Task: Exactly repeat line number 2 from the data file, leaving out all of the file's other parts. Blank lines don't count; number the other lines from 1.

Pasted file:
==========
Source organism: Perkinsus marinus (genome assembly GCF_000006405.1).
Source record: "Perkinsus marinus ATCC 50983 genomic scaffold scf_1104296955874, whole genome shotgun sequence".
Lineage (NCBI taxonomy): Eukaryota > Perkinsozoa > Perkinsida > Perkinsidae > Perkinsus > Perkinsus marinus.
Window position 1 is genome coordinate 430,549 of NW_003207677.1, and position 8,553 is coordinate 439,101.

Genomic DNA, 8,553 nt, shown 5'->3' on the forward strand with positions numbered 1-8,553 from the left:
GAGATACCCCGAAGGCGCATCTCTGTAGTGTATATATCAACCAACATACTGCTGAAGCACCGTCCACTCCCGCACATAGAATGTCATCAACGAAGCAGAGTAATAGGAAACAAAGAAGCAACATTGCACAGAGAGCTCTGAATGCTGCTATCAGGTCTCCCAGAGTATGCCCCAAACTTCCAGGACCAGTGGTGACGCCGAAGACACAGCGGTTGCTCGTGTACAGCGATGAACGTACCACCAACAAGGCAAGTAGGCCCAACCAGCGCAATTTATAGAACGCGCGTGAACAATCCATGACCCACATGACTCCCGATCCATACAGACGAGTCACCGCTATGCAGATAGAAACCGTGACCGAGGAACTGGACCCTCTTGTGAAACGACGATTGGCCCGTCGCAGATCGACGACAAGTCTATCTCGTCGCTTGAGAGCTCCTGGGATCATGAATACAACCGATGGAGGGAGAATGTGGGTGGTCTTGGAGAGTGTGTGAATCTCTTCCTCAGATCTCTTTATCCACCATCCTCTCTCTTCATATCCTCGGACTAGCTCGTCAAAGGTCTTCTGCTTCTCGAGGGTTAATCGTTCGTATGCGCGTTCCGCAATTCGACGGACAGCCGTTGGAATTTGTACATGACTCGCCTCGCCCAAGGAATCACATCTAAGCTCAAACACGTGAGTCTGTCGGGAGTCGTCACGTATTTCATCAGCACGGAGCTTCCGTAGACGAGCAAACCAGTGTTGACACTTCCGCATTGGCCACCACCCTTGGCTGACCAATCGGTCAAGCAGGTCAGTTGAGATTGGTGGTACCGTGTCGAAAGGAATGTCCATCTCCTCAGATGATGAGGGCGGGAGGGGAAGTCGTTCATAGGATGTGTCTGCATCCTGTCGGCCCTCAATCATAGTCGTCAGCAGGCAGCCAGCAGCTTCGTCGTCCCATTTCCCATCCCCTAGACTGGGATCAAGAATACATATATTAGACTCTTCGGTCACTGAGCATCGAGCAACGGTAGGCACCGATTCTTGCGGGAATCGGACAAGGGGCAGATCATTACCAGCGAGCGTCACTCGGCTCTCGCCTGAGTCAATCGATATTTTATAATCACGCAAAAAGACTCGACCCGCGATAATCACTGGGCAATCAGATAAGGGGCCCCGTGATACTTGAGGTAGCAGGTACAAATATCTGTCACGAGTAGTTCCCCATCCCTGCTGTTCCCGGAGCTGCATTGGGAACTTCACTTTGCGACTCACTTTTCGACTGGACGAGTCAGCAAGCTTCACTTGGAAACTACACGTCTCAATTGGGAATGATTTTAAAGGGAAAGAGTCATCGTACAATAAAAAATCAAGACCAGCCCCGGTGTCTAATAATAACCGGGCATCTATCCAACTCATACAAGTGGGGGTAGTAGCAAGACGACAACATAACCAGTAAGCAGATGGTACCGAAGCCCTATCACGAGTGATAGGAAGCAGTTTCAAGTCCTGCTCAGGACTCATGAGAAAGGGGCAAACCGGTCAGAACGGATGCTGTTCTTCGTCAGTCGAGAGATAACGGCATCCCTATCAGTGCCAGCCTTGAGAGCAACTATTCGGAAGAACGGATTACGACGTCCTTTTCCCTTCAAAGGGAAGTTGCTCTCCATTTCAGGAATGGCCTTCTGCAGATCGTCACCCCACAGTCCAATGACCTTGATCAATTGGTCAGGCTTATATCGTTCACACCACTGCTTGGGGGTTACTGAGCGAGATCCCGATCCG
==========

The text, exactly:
Source record: "Perkinsus marinus ATCC 50983 genomic scaffold scf_1104296955874, whole genome shotgun sequence".